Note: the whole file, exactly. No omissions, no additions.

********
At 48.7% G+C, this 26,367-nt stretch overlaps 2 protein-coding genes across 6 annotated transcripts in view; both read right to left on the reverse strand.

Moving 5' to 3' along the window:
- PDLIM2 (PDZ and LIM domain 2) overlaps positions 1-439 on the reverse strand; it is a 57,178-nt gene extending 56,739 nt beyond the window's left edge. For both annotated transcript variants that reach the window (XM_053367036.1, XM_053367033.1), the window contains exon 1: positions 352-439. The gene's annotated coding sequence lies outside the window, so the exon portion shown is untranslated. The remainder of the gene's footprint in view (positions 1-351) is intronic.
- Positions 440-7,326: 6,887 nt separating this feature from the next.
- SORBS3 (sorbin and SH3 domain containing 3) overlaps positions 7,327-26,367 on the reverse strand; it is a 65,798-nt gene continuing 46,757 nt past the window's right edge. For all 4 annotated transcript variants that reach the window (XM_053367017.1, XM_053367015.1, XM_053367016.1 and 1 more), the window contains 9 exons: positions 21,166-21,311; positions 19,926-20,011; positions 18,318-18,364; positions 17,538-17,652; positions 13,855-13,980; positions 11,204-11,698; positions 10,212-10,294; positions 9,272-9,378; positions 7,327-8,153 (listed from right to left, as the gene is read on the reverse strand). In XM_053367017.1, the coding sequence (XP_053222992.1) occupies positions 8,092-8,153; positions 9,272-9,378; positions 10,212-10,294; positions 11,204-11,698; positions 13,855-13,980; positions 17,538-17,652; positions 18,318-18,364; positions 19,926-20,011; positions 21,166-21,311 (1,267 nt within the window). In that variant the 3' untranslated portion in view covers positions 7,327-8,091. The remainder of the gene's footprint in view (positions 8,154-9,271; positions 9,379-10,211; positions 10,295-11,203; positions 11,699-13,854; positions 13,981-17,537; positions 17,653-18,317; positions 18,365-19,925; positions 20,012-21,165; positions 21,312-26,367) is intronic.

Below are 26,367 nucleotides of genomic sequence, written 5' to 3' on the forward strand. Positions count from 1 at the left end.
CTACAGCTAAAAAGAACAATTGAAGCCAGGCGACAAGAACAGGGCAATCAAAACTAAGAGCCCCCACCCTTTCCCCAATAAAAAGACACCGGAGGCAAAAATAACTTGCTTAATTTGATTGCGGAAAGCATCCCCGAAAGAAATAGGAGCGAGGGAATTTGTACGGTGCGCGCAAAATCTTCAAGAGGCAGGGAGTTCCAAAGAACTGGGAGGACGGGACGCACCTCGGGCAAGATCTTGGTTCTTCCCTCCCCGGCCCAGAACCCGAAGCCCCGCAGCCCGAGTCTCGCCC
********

At 48.7% G+C, this 26,367-nt stretch overlaps 2 protein-coding genes across 6 annotated transcripts in view; both read right to left on the reverse strand.

Moving 5' to 3' along the window:
- PDLIM2 (PDZ and LIM domain 2) overlaps positions 1-439 on the reverse strand; it is a 57,178-nt gene extending 56,739 nt beyond the window's left edge. For both annotated transcript variants that reach the window (XM_053367036.1, XM_053367033.1), the window contains exon 1: positions 352-439. The gene's annotated coding sequence lies outside the window, so the exon portion shown is untranslated. The remainder of the gene's footprint in view (positions 1-351) is intronic.
- Positions 440-7,326: 6,887 nt separating this feature from the next.
- SORBS3 (sorbin and SH3 domain containing 3) overlaps positions 7,327-26,367 on the reverse strand; it is a 65,798-nt gene continuing 46,757 nt past the window's right edge. For all 4 annotated transcript variants that reach the window (XM_053367017.1, XM_053367015.1, XM_053367016.1 and 1 more), the window contains 9 exons: positions 21,166-21,311; positions 19,926-20,011; positions 18,318-18,364; positions 17,538-17,652; positions 13,855-13,980; positions 11,204-11,698; positions 10,212-10,294; positions 9,272-9,378; positions 7,327-8,153 (listed from right to left, as the gene is read on the reverse strand). In XM_053367017.1, the coding sequence (XP_053222992.1) occupies positions 8,092-8,153; positions 9,272-9,378; positions 10,212-10,294; positions 11,204-11,698; positions 13,855-13,980; positions 17,538-17,652; positions 18,318-18,364; positions 19,926-20,011; positions 21,166-21,311 (1,267 nt within the window). In that variant the 3' untranslated portion in view covers positions 7,327-8,091. The remainder of the gene's footprint in view (positions 8,154-9,271; positions 9,379-10,211; positions 10,295-11,203; positions 11,699-13,854; positions 13,981-17,537; positions 17,653-18,317; positions 18,365-19,925; positions 20,012-21,165; positions 21,312-26,367) is intronic.

Below are 26,367 nucleotides of genomic sequence, written 5' to 3' on the forward strand. Positions count from 1 at the left end.
CTACAGCTAAAAAGAACAATTGAAGCCAGGCGACAAGAACAGGGCAATCAAAACTAAGAGCCCCCACCCTTTCCCCAATAAAAAGACACCGGAGGCAAAAATAACTTGCTTAATTTGATTGCGGAAAGCATCCCCGAAAGAAATAGGAGCGAGGGAATTTGTACGGTGCGCGCAAAATCTTCAAGAGGCAGGGAGTTCCAAAGAACTGGGAGGACGGGACGCACCTCGGGCAAGATCTTGGTTCTTCCCTCCCCGGCCCAGAACCCGAAGCCCCGCAGCCCGAGTCTCGCCC